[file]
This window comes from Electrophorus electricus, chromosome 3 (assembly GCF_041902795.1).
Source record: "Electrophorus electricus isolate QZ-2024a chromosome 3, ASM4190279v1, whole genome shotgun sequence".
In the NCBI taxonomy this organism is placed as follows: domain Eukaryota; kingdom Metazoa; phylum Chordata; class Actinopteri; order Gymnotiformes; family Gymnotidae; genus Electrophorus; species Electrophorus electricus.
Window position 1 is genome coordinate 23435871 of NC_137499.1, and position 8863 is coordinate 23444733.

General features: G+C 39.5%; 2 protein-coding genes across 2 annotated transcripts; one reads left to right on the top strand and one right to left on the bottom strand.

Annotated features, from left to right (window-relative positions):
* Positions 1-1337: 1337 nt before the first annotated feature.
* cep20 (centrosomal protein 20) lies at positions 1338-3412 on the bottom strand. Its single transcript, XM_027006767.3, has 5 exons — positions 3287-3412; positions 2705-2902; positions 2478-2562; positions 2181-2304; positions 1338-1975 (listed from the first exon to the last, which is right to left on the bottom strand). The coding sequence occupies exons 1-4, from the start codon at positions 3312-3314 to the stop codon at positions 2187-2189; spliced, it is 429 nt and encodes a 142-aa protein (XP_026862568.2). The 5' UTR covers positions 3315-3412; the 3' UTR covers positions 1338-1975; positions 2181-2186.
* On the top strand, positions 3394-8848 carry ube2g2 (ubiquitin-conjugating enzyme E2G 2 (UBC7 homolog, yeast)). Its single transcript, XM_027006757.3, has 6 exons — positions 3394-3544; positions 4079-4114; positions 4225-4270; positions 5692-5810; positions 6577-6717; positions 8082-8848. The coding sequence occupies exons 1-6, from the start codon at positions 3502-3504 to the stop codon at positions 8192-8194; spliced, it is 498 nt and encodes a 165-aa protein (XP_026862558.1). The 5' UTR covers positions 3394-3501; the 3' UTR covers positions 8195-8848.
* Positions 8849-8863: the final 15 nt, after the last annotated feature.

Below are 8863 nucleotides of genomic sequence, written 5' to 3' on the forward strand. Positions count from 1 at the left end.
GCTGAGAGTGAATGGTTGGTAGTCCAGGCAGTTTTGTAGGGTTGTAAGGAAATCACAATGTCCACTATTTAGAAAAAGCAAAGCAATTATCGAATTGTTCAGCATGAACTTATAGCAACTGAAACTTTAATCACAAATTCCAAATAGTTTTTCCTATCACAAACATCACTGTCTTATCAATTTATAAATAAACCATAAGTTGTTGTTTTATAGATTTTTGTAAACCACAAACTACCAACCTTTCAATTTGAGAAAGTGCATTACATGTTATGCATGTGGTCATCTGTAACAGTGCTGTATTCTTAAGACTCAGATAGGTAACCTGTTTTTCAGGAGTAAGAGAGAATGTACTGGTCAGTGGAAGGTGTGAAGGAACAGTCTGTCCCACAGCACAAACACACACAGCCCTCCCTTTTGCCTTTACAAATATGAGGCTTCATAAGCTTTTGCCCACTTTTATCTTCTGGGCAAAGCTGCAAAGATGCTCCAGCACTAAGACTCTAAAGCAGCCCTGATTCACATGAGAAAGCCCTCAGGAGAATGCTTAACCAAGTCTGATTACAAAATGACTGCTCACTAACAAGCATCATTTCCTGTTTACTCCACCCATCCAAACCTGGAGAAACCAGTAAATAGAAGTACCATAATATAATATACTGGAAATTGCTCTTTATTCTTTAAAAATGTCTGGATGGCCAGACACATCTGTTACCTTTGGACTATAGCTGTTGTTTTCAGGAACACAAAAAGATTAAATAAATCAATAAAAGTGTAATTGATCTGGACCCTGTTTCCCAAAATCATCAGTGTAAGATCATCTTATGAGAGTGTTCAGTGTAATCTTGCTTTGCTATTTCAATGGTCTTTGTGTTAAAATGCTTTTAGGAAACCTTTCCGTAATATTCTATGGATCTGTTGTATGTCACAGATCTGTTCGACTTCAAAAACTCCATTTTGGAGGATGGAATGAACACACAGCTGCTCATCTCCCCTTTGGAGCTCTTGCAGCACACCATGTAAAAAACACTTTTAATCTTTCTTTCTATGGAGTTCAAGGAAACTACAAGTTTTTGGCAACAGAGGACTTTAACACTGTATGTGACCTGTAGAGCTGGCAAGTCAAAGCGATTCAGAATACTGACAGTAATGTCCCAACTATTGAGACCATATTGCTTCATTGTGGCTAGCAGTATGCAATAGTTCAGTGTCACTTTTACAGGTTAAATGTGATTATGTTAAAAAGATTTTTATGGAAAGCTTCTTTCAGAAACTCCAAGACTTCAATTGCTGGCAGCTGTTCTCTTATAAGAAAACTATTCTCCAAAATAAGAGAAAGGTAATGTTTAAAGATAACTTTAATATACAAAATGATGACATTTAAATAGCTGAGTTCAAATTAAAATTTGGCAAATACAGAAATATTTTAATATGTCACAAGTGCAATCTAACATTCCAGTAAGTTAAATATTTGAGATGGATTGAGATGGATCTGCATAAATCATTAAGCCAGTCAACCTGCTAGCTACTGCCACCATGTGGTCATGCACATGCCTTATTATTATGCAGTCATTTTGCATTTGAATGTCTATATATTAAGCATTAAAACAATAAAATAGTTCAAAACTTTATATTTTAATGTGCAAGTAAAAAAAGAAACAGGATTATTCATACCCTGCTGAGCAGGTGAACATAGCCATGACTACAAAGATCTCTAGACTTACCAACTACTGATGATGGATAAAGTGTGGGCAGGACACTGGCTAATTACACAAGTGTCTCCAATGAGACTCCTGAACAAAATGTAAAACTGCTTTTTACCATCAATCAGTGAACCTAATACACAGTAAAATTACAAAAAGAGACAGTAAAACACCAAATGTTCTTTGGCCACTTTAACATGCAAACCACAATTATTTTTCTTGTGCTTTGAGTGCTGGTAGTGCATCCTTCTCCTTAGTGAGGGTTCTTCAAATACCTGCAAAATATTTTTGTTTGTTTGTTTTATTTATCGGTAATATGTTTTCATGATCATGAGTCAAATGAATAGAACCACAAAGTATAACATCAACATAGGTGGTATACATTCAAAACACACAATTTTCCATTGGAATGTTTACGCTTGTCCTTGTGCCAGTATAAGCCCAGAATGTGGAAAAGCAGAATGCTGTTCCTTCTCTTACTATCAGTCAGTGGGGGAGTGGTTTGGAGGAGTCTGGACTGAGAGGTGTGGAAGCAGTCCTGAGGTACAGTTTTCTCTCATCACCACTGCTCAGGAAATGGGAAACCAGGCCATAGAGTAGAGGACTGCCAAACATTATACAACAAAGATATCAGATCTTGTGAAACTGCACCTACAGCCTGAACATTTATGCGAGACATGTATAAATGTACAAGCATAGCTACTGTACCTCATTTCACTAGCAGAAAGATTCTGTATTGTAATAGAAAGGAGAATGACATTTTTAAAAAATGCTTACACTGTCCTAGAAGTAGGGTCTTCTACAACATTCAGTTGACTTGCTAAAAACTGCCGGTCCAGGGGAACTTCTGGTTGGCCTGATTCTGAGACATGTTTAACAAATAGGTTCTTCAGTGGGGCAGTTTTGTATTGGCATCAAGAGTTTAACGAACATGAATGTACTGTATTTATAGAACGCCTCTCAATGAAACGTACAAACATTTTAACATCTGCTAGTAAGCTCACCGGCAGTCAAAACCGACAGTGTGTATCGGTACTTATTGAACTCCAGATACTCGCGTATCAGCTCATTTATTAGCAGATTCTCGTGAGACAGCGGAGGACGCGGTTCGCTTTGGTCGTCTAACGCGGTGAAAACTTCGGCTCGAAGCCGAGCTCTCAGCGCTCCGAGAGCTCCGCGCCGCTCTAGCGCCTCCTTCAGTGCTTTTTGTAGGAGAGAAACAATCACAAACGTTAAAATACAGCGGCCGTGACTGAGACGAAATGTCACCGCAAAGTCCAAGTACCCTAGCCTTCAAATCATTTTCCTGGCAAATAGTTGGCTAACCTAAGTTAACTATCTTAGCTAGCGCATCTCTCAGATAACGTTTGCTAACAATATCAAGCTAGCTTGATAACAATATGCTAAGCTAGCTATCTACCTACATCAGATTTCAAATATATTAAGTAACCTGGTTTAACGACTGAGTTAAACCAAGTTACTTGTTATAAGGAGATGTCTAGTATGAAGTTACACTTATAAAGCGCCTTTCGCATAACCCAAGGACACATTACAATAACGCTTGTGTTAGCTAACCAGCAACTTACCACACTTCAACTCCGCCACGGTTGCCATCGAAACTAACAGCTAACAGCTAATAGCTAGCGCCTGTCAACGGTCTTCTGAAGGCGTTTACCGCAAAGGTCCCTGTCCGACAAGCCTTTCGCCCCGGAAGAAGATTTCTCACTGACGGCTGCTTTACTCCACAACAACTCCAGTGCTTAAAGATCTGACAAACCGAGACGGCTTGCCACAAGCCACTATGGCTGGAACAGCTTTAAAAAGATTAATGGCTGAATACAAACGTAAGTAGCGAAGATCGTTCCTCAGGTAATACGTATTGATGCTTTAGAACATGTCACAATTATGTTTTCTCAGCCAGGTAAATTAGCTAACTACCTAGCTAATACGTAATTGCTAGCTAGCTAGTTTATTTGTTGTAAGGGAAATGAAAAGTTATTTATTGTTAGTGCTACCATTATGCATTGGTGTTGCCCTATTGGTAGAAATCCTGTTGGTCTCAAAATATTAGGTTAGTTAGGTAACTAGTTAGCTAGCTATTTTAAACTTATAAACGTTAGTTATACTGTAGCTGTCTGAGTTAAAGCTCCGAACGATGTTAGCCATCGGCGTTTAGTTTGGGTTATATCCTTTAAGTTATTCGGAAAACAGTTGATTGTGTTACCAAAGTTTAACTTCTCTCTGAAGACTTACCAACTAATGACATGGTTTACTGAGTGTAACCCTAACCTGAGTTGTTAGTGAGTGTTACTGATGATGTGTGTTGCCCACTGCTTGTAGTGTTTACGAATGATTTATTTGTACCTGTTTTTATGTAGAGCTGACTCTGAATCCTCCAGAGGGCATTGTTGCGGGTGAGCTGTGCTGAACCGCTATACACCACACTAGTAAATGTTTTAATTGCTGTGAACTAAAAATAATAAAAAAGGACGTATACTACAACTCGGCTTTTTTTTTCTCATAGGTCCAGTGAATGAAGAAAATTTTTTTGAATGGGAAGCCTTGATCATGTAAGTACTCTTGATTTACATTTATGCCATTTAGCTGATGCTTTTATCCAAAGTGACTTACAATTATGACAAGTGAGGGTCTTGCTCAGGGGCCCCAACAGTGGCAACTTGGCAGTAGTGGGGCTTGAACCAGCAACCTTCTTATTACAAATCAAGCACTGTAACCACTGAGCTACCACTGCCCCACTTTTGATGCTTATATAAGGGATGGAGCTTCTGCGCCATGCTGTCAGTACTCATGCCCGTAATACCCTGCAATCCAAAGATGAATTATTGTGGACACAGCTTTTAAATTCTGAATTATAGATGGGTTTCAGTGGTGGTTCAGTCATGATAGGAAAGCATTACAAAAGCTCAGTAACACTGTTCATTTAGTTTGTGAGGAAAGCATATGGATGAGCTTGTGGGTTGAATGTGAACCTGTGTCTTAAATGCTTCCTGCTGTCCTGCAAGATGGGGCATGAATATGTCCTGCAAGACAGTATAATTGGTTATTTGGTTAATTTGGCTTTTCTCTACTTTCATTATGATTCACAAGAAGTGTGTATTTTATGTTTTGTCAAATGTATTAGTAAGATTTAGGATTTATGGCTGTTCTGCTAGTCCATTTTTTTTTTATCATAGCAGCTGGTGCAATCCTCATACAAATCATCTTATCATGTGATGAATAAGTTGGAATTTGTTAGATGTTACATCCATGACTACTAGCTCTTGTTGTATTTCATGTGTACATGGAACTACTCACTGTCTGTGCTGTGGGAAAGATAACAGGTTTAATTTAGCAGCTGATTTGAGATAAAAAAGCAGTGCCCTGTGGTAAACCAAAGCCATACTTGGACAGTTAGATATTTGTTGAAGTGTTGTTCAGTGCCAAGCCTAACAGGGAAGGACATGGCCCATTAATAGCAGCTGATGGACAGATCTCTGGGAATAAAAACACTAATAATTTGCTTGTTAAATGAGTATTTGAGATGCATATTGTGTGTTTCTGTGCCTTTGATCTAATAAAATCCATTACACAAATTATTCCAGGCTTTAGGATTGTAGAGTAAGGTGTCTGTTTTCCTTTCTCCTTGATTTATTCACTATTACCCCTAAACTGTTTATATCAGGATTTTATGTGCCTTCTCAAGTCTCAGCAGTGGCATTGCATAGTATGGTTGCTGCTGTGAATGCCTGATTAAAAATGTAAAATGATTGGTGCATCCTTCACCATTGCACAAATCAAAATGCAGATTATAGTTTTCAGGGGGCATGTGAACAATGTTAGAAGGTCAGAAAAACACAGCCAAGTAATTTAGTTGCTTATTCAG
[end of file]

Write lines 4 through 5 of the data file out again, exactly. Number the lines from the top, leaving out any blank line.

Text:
Window position 1 is genome coordinate 23435871 of NC_137499.1, and position 8863 is coordinate 23444733.

General features: G+C 39.5%; 2 protein-coding genes across 2 annotated transcripts; one reads left to right on the top strand and one right to left on the bottom strand.